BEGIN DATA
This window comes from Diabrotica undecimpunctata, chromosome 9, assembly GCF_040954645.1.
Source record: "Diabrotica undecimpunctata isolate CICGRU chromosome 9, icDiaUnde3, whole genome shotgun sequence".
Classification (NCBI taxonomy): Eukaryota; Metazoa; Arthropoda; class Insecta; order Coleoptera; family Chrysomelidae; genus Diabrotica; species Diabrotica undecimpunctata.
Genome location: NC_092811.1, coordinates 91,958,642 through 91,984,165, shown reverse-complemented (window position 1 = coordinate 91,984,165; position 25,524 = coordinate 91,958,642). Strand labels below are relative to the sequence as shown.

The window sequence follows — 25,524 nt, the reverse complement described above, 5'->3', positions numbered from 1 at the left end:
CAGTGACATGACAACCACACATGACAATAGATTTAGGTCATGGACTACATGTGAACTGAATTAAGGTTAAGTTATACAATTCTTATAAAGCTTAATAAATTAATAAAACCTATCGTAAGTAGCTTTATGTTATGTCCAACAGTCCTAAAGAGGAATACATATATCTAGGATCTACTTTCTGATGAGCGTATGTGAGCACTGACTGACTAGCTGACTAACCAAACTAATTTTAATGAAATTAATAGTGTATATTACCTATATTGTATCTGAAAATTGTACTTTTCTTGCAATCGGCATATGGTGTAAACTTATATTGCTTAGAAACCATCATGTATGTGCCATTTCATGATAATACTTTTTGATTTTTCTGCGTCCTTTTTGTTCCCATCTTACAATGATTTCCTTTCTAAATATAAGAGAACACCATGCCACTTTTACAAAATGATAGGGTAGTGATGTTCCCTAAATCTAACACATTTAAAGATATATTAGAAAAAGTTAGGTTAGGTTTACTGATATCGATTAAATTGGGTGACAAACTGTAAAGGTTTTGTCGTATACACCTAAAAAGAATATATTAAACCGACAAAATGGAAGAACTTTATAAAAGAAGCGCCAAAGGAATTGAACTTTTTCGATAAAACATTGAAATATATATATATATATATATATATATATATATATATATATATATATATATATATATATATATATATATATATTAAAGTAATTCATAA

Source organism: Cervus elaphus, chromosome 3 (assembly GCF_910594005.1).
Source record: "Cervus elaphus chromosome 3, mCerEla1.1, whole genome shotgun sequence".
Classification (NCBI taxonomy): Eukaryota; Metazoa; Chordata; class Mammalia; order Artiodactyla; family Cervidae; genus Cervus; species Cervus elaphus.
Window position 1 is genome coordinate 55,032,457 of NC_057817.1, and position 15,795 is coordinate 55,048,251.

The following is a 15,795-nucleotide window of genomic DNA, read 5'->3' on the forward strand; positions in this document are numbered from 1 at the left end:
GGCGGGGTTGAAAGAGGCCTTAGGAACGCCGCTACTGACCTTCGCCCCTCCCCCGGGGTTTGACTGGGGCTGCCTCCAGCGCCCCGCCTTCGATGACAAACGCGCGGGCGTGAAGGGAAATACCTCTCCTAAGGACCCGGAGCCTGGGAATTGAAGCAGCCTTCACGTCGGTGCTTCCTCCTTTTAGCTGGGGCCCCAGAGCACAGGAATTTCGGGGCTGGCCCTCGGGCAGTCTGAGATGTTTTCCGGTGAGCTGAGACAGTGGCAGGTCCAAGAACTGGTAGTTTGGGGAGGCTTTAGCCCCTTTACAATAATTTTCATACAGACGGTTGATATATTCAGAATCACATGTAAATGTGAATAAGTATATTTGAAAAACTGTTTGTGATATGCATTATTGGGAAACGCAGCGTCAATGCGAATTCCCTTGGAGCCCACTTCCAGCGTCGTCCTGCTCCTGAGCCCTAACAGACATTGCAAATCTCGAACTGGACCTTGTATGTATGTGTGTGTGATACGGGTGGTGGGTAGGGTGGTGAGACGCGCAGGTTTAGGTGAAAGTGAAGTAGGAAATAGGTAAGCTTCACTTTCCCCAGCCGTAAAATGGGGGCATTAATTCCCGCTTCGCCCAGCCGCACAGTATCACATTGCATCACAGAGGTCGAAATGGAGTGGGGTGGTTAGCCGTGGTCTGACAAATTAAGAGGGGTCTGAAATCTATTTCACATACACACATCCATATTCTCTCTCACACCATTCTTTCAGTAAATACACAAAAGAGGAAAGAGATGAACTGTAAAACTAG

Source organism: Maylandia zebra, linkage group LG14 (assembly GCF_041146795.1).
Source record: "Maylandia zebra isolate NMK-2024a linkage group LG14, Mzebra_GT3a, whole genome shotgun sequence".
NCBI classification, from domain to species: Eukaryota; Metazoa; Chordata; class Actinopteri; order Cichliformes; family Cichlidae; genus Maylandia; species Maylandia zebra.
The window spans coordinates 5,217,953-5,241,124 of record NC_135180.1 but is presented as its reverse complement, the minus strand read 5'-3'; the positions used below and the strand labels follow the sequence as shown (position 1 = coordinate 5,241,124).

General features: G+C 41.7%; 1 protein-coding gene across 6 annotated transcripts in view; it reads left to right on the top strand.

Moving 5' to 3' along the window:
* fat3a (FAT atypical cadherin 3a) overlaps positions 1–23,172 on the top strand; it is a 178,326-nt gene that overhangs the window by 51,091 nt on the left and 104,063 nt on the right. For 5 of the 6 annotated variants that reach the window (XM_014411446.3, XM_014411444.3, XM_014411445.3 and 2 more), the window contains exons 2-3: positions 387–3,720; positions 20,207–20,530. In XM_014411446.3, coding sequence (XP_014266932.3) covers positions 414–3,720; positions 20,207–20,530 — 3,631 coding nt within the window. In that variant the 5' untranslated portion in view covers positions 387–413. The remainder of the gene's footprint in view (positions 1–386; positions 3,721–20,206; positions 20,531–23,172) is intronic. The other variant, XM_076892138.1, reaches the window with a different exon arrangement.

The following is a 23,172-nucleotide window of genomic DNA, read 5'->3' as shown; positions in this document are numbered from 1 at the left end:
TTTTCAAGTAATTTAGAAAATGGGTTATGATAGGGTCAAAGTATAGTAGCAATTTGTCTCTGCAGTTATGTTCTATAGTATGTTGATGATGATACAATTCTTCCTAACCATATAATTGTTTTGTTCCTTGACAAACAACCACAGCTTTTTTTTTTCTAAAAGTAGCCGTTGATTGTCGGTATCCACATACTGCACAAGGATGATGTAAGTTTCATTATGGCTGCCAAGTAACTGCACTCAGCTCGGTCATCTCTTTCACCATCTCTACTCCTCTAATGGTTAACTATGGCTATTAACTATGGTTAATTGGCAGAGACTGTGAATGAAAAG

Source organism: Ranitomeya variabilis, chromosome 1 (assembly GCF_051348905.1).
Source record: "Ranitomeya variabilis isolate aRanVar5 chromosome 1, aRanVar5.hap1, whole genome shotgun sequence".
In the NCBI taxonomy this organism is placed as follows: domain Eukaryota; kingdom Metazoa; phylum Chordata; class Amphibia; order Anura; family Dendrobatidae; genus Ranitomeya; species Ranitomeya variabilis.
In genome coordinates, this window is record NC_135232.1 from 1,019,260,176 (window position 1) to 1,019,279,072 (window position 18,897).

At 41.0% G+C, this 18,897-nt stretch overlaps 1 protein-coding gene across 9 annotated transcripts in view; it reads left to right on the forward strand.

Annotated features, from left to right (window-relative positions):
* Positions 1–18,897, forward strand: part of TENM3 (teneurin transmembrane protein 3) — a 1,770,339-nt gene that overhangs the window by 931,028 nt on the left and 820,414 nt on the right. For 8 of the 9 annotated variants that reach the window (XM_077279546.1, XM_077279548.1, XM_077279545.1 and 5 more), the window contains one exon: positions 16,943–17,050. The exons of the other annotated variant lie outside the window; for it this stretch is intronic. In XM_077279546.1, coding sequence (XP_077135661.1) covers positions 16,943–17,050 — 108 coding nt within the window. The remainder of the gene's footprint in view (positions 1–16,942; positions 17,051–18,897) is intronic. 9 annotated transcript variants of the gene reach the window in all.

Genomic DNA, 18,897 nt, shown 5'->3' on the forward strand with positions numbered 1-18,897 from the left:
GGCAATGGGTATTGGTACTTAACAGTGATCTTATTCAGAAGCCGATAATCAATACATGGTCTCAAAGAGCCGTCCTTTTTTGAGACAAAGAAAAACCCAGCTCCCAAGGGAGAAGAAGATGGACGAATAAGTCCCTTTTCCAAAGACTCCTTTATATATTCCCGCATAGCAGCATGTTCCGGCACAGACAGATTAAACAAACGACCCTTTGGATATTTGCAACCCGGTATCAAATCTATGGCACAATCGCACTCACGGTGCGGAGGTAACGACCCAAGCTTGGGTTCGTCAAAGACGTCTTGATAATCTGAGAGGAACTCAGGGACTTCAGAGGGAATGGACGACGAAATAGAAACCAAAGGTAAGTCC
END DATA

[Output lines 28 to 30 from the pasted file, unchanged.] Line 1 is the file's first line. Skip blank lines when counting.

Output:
* Positions 1–18,897, forward strand: part of TENM3 (teneurin transmembrane protein 3) — a 1,770,339-nt gene that overhangs the window by 931,028 nt on the left and 820,414 nt on the right. For 8 of the 9 annotated variants that reach the window (XM_077279546.1, XM_077279548.1, XM_077279545.1 and 5 more), the window contains one exon: positions 16,943–17,050. The exons of the other annotated variant lie outside the window; for it this stretch is intronic. In XM_077279546.1, coding sequence (XP_077135661.1) covers positions 16,943–17,050 — 108 coding nt within the window. The remainder of the gene's footprint in view (positions 1–16,942; positions 17,051–18,897) is intronic. 9 annotated transcript variants of the gene reach the window in all.

Genomic DNA, 18,897 nt, shown 5'->3' on the forward strand with positions numbered 1-18,897 from the left:
GGCAATGGGTATTGGTACTTAACAGTGATCTTATTCAGAAGCCGATAATCAATACATGGTCTCAAAGAGCCGTCCTTTTTTGAGACAAAGAAAAACCCAGCTCCCAAGGGAGAAGAAGATGGACGAATAAGTCCCTTTTCCAAAGACTCCTTTATATATTCCCGCATAGCAGCATGTTCCGGCACAGACAGATTAAACAAACGACCCTTTGGATATTTGCAACCCGGTATCAAATCTATGGCACAATCGCACTCACGGTGCGGAGGTAACGACCCAAGCTTGGGTTCGTCAAAGACGTCTTGATAATCTGAGAGGAACTCAGGGACTTCAGAGGGAATGGACGACGAAATAGAAACCAAAGGTAAGTCC